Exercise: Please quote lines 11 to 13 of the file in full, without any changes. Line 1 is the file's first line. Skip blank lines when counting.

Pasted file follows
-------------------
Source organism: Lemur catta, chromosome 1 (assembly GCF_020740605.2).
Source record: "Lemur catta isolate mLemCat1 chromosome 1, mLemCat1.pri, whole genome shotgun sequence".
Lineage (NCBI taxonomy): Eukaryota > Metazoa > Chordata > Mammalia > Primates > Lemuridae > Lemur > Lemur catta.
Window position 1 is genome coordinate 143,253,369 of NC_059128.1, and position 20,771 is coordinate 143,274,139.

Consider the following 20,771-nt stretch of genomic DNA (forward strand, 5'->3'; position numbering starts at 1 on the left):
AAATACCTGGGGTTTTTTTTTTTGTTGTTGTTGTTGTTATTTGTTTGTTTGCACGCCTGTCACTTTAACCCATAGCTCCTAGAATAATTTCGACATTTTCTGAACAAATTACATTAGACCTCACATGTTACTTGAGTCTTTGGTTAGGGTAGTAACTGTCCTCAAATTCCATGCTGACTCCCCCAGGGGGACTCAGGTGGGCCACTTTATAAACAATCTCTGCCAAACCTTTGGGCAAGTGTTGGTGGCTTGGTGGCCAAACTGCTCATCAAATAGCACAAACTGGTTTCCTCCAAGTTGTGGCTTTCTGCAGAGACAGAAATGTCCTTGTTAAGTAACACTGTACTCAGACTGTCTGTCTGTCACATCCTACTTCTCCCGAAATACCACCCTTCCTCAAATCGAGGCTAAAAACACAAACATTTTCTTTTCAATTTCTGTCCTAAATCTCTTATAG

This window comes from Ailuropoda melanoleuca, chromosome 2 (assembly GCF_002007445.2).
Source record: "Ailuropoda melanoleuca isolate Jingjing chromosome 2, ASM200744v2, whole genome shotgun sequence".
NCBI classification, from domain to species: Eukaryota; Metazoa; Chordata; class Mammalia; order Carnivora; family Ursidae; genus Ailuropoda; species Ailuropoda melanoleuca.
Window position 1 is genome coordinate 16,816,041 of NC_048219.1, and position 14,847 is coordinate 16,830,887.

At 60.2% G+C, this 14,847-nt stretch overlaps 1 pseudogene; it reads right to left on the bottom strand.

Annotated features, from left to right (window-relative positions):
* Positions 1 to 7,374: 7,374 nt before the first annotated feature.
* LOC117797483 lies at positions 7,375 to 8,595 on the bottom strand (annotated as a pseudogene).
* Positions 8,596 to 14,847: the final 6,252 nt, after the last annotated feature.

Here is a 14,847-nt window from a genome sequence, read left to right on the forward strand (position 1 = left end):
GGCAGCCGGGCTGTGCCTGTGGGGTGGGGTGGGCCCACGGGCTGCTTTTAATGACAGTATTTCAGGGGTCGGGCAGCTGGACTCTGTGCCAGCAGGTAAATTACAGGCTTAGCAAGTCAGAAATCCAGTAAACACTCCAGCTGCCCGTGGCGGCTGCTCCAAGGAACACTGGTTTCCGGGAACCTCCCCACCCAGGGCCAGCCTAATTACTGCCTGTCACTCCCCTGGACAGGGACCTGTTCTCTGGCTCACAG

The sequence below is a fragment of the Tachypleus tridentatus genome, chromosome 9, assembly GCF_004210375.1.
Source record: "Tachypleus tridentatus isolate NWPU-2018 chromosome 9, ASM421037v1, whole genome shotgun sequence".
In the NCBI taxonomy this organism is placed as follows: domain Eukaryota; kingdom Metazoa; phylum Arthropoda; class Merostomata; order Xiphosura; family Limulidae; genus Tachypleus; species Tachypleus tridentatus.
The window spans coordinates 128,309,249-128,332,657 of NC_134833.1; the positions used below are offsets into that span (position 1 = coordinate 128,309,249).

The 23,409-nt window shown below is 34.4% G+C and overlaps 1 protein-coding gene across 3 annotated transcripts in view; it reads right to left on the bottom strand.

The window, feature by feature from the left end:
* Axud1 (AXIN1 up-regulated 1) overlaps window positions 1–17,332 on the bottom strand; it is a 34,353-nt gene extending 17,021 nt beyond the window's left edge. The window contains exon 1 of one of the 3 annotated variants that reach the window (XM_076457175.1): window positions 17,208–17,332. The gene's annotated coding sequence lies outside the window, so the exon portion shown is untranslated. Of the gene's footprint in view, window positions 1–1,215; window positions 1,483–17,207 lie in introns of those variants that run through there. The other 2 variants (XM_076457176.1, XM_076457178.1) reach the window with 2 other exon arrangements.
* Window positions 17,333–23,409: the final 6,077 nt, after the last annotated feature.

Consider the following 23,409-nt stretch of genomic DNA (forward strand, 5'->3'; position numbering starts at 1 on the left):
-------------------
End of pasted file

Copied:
At 60.2% G+C, this 14,847-nt stretch overlaps 1 pseudogene; it reads right to left on the bottom strand.

Annotated features, from left to right (window-relative positions):
* Positions 1 to 7,374: 7,374 nt before the first annotated feature.